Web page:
While you could use Polysporin here, you would likely need to use a bandage to prevent your dog from licking the ointment.
Then again, using a bandage could encourage your dog to rip it off and inspect the area even more.
The most appropriate place to use Polysporin is wherever he can’t easily access it.
Depending on your dog and their size, they may not be able to reach their backside, back, certain parts of their underbelly, or neck area.
As long as your dog can’t reach it to lick it, and it’s not near his ears eyes, or mouth, then it’s likely a “safer” place to use Polysporin.
The last thing we want is for our dog to ingest Polysporin.
Alternatives To Polysporin
Because Polysporin is not made for animals, it’s no surprise that many owners would prefer not to use it.
So what alternatives are there to help your dog with a minor wound, scrape or cut?
Providing the wound is only minor and properly cleaned and dried beforehand, you can safely use Vaseline (petroleum jelly). Vaseline acts as a barrier for bacteria and generally does not allow bacteria to grow. But the wound MUST be clean and dry before you use it.
● Warm soapy water
Other than that, the best thing to do is clean the wound with warm soapy water (a mild soap only), thoroughly dry it, and consult your veterinarian.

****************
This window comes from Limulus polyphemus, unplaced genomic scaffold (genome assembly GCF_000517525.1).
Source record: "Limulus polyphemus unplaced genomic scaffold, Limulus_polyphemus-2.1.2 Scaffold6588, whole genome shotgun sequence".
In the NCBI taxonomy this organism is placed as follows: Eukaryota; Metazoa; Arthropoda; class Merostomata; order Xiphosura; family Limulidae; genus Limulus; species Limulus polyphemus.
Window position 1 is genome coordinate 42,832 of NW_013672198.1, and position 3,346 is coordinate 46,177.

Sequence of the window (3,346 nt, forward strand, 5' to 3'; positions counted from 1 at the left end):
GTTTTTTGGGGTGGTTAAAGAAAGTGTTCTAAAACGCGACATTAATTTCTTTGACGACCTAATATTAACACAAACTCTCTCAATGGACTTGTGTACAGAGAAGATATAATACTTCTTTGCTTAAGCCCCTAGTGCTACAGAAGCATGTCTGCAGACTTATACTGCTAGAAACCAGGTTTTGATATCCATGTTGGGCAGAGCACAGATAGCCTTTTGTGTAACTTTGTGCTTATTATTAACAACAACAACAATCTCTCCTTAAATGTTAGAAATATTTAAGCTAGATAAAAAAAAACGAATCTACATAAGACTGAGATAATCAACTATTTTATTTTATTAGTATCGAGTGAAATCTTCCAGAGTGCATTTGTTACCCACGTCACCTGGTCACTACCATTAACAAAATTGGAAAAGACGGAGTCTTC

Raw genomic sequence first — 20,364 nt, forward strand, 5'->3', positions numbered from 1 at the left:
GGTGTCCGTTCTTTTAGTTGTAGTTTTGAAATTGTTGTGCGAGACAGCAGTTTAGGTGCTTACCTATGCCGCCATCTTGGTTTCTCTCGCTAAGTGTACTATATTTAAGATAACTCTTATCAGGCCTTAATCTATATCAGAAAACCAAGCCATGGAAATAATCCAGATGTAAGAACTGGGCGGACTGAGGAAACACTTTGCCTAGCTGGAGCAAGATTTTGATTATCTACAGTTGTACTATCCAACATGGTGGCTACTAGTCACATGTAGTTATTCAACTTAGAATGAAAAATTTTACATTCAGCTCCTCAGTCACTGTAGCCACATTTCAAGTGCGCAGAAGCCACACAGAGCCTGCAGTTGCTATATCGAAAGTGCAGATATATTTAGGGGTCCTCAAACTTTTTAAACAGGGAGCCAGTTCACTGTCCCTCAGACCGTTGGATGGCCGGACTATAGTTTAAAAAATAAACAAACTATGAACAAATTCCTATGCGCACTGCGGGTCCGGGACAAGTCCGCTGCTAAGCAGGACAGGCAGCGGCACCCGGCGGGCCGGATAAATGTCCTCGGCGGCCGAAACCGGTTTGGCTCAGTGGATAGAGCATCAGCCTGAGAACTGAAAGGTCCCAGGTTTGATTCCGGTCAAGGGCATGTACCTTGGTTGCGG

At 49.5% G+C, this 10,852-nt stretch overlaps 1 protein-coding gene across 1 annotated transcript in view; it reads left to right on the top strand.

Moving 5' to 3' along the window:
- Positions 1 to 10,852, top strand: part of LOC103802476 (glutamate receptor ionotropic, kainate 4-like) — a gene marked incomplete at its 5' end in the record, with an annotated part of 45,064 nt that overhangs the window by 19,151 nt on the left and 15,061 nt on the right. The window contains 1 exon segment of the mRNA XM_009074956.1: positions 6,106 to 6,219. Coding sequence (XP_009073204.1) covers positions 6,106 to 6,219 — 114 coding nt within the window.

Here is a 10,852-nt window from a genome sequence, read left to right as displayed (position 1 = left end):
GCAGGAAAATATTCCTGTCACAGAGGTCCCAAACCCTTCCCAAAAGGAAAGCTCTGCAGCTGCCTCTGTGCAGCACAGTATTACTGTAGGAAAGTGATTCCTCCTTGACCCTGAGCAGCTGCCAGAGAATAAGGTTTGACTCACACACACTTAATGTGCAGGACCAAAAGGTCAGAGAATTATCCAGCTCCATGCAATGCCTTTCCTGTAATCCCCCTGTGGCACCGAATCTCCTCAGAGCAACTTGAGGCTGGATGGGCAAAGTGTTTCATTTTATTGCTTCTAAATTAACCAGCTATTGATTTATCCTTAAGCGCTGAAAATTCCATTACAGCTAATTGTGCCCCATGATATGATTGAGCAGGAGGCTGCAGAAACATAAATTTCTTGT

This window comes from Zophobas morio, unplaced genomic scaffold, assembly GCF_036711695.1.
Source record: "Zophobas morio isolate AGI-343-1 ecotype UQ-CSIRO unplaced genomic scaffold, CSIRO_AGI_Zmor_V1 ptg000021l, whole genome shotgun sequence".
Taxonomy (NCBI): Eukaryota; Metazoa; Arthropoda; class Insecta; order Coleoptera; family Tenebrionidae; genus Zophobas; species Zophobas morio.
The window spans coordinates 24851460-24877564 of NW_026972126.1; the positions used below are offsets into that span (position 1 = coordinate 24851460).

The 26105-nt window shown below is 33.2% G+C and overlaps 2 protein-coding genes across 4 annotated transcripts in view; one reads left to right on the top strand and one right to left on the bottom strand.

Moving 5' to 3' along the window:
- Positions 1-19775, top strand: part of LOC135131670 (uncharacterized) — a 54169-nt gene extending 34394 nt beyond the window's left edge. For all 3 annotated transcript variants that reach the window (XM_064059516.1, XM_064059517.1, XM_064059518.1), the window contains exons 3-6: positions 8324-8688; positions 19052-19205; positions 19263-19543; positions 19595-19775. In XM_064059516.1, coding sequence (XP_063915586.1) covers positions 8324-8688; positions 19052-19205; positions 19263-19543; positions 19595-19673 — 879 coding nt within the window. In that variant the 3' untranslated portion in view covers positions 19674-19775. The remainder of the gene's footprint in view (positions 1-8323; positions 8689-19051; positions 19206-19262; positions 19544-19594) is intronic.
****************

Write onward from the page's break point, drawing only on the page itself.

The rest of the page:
Sometimes, nothing else will be needed to help the wound heal. However, this will depend on the location and the severity of it.
If you are unsure of any wound or cut your dog has picked up, regardless of how minor it might be, it’s always best to speak to your veterinarian and for them to take a look. Quick action is always the best action.
Basic Wound Care Tips
Regardless of whether you want to use Polysporin, here are some basic wound care tips that might help you and your dog should the situation come.
● If the wound is minor, shallow, and without much bleeding, then a trip to vets might not be necessary at all.
● “minor” is considered less than 1 inch in length, shallow, and with clean edges.
● If the cut is bigger, longer, jagged, deep, or is excessively bleeding, then you should seek help from your veterinarian as soon as possible.
● Minor scrapes, wounds, and cuts should be gently cleaned using warm soapy water. Only use a mild soap for this, and avoid using strong chemical soaps or detergents (like dawn or other washing-up liquids).
● Dry the area thoroughly with a separate clean towel.
● Depending on the wound, you might want to leave it, bandage it, use a small amount of Vaseline, or opt for Polysporin.
Some vets approve the use of Polysporin on dogs (depending on where it is, the severity of the wound), and other veterinarians do not approve of its use.
Ideally, if your dog gets a wound, you should clean it as best you can, dry it, and seek help from your veterinarian.
Your dog may or may not respond well to Polysporin, and in the case they do not, it could make matters worse.
If your veterinarian recommends it, you can ask for their assistance in applying it while at the vet in a controlled environment.
While many have had success treating minor wounds with Polysporin on dogs, it doesn’t mean it will be the case for your dog.
Considering everything above, personally, I would always seek my local vet’s advice before trying Polysporin.
I hope this article has been of help.
Thank you for reading!
DisclaimerThe advice given in this article is for educational purposes only and does not constitute professional advice in any context. Before making any decisions that may affect the health and/or safety of your dog, you should always consult a trained veterinarian in your local area. For the FULL disclaimer Visit Here